Lawmakers move forward with $13.5 million bailout plan for tourism sector
Small and medium-sized tourism entrepreneurs hit by the global economic crisis of 2008-2009 likely will receive a boost to meet overdue debts and keep their businesses open.
A special legislative commission on tourism last week approved the drafting of bill No. 19,650 that would create an assistance program to help the entrepreneurs. If passed by the full Legislative Assembly, the program would restructure the debt of more than 70 tourism businesses and provide them with administrative consulting.
Eligible businesses are those in arrears for over 60 days or that already are facing sequestration proceedings in court.
The proposal states that banks would be responsible for evaluating each case. Their assessment then would be used for outlining the specifics of debt restructuring, mostly by offering more favorable interest rates and extended periods.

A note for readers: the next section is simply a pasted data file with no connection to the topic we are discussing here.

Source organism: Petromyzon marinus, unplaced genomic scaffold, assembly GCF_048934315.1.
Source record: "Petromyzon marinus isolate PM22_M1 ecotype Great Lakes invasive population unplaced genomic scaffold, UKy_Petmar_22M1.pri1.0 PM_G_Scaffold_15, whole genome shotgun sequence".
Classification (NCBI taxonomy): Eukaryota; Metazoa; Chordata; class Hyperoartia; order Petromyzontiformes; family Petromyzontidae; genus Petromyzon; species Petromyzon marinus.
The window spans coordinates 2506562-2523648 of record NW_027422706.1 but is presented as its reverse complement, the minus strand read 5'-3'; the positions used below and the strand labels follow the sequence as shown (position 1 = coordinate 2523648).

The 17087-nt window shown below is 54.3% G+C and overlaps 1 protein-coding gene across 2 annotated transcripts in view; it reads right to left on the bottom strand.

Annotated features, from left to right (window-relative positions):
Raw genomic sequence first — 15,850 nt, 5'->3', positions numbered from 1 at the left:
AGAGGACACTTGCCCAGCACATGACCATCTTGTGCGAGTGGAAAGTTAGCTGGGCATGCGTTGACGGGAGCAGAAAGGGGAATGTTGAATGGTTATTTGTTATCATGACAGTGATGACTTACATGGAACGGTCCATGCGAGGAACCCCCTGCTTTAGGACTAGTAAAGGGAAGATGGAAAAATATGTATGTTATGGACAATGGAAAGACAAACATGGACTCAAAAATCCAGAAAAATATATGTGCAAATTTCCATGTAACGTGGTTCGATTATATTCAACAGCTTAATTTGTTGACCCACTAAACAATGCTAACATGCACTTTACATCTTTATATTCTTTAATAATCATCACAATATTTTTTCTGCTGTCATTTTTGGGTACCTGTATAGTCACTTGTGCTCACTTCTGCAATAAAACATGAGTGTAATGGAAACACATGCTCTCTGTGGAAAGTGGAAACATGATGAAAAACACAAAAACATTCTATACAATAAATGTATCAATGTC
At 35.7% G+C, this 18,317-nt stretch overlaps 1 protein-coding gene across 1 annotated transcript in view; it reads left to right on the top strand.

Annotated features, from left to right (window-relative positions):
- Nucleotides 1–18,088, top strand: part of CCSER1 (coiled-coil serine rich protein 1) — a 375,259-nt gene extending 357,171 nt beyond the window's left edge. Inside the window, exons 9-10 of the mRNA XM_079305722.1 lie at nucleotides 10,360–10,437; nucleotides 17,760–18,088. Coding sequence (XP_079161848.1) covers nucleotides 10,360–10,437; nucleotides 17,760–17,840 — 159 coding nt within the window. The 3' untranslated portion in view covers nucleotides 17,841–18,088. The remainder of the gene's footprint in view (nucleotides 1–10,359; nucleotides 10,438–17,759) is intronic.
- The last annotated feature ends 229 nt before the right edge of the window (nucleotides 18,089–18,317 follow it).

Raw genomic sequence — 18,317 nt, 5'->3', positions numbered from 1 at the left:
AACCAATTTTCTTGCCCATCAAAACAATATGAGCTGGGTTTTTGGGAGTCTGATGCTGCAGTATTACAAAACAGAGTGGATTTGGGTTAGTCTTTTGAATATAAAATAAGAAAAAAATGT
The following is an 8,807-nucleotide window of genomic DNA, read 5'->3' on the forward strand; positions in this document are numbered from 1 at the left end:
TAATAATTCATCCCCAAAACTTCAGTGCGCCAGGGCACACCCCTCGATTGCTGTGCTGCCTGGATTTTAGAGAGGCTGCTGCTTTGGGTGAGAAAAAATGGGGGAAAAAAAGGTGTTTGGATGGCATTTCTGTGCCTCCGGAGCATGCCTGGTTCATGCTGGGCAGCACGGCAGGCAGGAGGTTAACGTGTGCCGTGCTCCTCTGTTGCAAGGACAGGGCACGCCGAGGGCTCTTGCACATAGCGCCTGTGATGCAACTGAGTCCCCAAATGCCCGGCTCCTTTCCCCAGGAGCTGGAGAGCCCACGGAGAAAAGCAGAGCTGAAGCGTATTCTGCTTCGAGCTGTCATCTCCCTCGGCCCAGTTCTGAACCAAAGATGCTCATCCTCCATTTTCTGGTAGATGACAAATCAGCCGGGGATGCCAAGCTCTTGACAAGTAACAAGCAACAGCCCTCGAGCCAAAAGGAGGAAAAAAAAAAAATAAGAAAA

The plan states that the debt to be restructured cannot exceed 33 percent of the remaining amount, with a maximum for each debtor of up to $175,000.
Lawmakers approved the draft of the bill at a Thursday evening session attended by Tourism Minister Mauricio Ventura and Economy Minister Welmer Ramos. Both officials said they are in favor of the initiative and endorsed the proposed measures for selecting companies that will benefit.
The draft now heads to discussion at the full Assembly, “which is expected to approve it in an expedited process,” commission president Luis Vásquez Castro said.
The bailout plan is part of a priority list of bills sent by the executive branch to be discussed in the Legislative Assembly this month.
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